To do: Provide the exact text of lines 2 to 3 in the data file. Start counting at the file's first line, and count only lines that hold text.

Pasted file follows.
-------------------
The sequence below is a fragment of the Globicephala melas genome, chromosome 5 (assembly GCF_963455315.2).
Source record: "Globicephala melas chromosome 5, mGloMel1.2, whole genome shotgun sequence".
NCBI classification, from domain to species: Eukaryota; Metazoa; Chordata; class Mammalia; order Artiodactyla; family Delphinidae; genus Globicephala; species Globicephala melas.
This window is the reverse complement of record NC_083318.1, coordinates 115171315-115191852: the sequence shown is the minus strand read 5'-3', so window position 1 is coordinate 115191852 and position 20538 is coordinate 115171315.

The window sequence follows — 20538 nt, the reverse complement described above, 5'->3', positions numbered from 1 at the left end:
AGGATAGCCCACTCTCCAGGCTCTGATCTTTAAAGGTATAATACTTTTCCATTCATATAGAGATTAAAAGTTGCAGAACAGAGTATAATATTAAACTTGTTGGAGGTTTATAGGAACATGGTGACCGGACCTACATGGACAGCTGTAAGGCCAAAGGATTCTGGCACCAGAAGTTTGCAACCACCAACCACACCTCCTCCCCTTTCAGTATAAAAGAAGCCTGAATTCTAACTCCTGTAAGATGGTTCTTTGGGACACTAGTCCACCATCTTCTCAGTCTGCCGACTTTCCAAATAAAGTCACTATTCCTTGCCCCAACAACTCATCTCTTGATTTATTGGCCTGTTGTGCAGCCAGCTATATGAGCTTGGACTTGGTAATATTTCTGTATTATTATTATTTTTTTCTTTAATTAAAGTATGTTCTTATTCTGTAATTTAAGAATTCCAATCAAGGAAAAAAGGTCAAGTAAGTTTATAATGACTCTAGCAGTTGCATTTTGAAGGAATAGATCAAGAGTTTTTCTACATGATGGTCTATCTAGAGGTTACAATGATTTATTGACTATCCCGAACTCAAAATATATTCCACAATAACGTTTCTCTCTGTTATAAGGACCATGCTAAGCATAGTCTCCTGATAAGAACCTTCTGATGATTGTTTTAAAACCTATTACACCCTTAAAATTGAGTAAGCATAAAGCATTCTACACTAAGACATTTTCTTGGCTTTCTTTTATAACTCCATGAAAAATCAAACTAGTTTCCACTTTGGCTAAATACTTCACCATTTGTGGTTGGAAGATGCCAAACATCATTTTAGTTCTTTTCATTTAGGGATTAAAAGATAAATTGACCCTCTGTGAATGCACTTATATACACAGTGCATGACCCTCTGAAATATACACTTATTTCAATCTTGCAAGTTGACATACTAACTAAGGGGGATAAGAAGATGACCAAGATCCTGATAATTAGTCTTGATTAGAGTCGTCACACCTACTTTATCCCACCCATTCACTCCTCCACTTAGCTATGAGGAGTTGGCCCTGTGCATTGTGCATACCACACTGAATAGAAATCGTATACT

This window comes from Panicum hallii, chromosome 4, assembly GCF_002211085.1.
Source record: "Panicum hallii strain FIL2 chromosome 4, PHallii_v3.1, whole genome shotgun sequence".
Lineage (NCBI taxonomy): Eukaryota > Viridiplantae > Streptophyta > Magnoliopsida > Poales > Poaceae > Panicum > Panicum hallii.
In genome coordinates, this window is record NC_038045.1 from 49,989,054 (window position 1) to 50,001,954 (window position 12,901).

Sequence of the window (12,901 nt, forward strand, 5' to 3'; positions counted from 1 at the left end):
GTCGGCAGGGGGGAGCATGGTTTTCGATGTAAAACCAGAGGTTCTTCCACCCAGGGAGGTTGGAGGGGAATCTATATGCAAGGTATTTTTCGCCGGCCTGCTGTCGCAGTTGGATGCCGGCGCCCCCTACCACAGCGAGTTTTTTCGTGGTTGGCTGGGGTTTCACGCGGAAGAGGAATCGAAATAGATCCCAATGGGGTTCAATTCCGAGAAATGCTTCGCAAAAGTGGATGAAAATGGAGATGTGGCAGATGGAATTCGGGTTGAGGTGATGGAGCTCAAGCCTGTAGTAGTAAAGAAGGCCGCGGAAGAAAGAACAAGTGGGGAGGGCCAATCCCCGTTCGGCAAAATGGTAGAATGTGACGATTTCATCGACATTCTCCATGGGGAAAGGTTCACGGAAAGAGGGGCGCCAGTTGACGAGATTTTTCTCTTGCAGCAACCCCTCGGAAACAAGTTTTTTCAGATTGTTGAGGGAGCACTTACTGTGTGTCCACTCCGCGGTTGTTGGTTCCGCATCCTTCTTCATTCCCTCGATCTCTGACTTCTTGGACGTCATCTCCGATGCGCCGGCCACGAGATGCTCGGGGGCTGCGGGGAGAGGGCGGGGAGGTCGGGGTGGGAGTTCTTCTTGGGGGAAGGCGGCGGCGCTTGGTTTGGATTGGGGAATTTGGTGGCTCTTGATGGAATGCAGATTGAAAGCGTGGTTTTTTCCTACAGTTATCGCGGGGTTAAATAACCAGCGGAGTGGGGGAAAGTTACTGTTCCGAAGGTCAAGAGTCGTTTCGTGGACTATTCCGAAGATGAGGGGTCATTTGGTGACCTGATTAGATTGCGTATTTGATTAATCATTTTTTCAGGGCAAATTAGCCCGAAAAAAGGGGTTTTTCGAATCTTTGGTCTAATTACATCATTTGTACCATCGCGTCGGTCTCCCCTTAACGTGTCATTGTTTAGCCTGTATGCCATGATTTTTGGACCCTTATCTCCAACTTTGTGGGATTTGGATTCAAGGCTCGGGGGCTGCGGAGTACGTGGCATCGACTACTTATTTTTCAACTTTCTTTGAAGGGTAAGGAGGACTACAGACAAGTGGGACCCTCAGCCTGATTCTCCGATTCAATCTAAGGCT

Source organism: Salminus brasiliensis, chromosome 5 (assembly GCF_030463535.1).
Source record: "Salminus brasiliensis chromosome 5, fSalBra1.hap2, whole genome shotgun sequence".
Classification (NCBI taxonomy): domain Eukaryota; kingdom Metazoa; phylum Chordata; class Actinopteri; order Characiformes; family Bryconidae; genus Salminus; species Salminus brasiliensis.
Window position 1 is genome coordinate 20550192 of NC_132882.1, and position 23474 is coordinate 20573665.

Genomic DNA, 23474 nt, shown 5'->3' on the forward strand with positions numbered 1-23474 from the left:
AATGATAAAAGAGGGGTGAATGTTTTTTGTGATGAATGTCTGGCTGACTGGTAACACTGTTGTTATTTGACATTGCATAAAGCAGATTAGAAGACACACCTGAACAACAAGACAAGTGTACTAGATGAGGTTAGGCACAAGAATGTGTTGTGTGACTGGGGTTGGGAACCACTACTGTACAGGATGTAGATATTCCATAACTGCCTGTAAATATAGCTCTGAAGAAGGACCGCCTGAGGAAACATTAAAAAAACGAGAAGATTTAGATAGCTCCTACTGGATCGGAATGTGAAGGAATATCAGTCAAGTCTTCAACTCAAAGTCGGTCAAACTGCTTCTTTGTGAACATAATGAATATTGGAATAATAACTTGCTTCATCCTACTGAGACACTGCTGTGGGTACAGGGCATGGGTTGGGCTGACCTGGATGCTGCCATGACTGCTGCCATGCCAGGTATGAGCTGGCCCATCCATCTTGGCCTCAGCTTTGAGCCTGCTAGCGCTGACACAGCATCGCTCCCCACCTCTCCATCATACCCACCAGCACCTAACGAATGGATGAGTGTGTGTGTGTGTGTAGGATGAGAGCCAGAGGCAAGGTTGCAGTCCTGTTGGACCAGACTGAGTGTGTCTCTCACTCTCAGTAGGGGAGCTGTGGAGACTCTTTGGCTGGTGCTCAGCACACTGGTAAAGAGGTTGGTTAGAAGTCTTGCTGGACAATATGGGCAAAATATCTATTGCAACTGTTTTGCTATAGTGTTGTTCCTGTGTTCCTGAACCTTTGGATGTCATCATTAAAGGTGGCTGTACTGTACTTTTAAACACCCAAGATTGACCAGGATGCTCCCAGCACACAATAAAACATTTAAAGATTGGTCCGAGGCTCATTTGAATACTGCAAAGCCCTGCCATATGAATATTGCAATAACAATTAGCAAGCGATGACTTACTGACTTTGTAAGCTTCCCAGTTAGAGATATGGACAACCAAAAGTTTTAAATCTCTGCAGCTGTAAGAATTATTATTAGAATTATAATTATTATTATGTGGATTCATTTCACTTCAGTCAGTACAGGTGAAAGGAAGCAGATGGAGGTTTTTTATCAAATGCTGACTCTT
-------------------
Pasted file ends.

Source record: "Globicephala melas chromosome 5, mGloMel1.2, whole genome shotgun sequence".
NCBI classification, from domain to species: Eukaryota; Metazoa; Chordata; class Mammalia; order Artiodactyla; family Delphinidae; genus Globicephala; species Globicephala melas.